The euro seems to leave its lows behind. What does the EU currency await next year?
In 2022, the energy crisis affected the EUR/USD pair significantly. It triggered the strongest collapse of the European currency. According to analysts, the peak of fears about the energy crisis in the eurozone has passed. There are reasons for optimism now.
"Outside of an unseasonably harsh winter, the energy situation in Europe looks manageable given the securing of alternative energy supplies and double-digit energy demand erosion. The drawdown of critical stocks is already progressing better than feared," NatWest reported.
The key factor for the euro/dollar pair exchange rate should continue to be seen primarily through the lens of the balance of payments and terms of trade shift driven by energy prices.
The trade deficit has worsened this year. The cost of energy imports skyrocketed after Russia cut gas exports to the region. As a result, the region's current account became deficit for the first time in years.
NatWest economists expect the euro area's new trade deficit to be counterbalanced by positive net capital flows.
"There is potential for earnings and holdings to be repatriated if the USD strengthens further," the experts noted.
However, winter has just started and it is too early to make any conclusions. If temperatures in Europe fall below critical levels, investors may focus on the supply problem again.
In December, a sharp cold snap is expected in the region, which could lead to a noticeable increase in consumption.
"The winter may turn out to be colder than average, but it's impossible to have that as a base case. Yet valuations appear to include an unrealistically high probability of such a risk case," NatWest added.
It is unlikely that cyclical lows in the EUR/USD pair will be revised next year. Its decline should also be limited to a rebalancing of central bank reserves. The rebalancing should occur to the detriment of the greenback and to the benefit of currencies such as the euro.
This could mean that market players will have to sell USD to buy other currencies in their reserves every time the US currency rallies.
The downtrend for the dollar is inevitable, it is a question of timing. In the coming months, its exchange rate is expected to fall as the peak of the Fed's rate hikes is reached.
NatWest's forecasts for the euro/dollar pair are relatively contained. At the end of the first quarter, the quote should remain below 1.0500, and it should grow up to 1.0600 by the end of the second quarter. At the end of the third quarter, it is projected to rise to 1.0700 and 1.0800 by year-end.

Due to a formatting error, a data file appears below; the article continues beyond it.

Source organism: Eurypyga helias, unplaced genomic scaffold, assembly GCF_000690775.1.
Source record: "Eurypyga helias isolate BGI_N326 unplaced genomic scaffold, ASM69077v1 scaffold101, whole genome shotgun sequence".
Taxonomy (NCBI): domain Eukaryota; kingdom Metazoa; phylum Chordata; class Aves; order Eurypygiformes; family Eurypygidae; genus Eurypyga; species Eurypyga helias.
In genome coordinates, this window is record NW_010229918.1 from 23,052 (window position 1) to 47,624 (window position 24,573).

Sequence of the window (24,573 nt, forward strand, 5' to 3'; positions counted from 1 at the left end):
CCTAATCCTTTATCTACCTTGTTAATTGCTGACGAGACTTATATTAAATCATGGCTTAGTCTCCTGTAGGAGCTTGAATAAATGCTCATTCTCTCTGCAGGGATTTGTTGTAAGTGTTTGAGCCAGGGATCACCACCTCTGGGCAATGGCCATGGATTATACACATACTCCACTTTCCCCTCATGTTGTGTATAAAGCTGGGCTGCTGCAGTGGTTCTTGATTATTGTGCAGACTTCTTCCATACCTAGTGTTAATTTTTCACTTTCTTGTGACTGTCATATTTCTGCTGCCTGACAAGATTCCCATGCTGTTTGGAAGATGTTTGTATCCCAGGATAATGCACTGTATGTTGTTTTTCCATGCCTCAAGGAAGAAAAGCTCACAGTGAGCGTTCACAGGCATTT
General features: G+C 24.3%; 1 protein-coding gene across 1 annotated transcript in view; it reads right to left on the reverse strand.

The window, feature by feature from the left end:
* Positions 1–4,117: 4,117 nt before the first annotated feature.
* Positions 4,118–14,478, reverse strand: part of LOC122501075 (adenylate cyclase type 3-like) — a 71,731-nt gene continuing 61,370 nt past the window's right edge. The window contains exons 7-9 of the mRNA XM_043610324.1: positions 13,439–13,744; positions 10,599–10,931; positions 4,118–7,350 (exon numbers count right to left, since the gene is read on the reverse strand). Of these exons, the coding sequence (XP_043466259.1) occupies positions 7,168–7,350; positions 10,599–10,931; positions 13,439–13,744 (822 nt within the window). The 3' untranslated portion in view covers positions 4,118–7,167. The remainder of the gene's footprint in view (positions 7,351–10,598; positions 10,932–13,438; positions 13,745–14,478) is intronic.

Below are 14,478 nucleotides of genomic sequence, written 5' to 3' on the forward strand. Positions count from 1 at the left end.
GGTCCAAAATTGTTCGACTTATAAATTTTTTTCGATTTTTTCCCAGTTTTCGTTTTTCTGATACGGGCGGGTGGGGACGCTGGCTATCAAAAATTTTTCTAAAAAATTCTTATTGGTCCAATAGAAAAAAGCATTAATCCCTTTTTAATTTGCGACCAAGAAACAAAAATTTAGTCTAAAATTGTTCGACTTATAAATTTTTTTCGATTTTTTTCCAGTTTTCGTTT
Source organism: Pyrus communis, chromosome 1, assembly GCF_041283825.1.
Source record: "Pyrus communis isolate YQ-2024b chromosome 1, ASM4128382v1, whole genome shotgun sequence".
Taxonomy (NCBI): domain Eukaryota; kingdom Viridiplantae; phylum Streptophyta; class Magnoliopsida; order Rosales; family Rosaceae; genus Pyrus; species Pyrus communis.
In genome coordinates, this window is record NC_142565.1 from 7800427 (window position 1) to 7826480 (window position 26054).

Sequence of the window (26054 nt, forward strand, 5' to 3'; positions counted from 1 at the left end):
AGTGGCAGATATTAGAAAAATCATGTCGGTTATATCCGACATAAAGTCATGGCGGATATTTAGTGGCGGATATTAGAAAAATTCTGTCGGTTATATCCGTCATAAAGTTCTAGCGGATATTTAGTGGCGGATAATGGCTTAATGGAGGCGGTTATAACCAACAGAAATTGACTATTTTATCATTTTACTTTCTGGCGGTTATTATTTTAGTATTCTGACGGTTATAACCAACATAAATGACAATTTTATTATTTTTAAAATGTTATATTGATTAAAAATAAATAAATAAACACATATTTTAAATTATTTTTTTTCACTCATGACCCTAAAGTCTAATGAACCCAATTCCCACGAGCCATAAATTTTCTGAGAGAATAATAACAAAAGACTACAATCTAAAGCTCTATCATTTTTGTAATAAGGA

On Thursday, the EUR/USD pair attempted to stabilize above 1.0500. The technical picture suggests that buyers maintain control over the market in the short term.
On Thursday, markets expect the weekly US labor market data. Traders are likely to ignore this report. This means that the EUR/USD pair's direction will be driven by the market sentiment with regard to risk.
The growth of the major US indices will hinder the upward trend of the US dollar, which will help the EUR/USD pair to rise. A negative shift in sentiment will have the opposite effect on the quote.
The list of events for the euro includes a speech by ECB head Christine Lagarde at a virtual conference. However, we should not expect any important statements on the prospects of rates, as the ECB is in silent mode ahead of next week's monetary policy meeting.
Thus, risk appetite will have a huge importance for the short-term outlook.
The intermediate resistance level is at 1.0540, further - 1.0580, and 1.0600. The bearish scenario should be considered after the price breaks through 1.0500. Following this scenario, the euro may fall to the area of 1.0460 and 1.0430.
Bulls need to protect the level of 1.0450 to prevent the bearish scenario.
Since no fundamentally important events are expected in the short term, investors are again focused on recession risks. This now helps keep the greenback from falling.
On Thursday, the US dollar index fixed above 105.00, continuing to rise this week and benefiting from risk aversion in the market. Support was also provided by speculation that the Fed will continue to raise rates and hold them higher longer after the release of unexpectedly strong US employment, services, and manufacturing data.
Now traders are waiting for data on CPI in the US to be released next week, as well as the Fed meeting, where a more moderate rate hike of 50 bps is expected.
In general, the US dollar looks oversold, it has experienced its strongest monthly drop since 2009. A correction is possible in the coming weeks. However, it will resume its decline next year. Prerequisites for a longer fall in the exchange rate may be created by the Fed.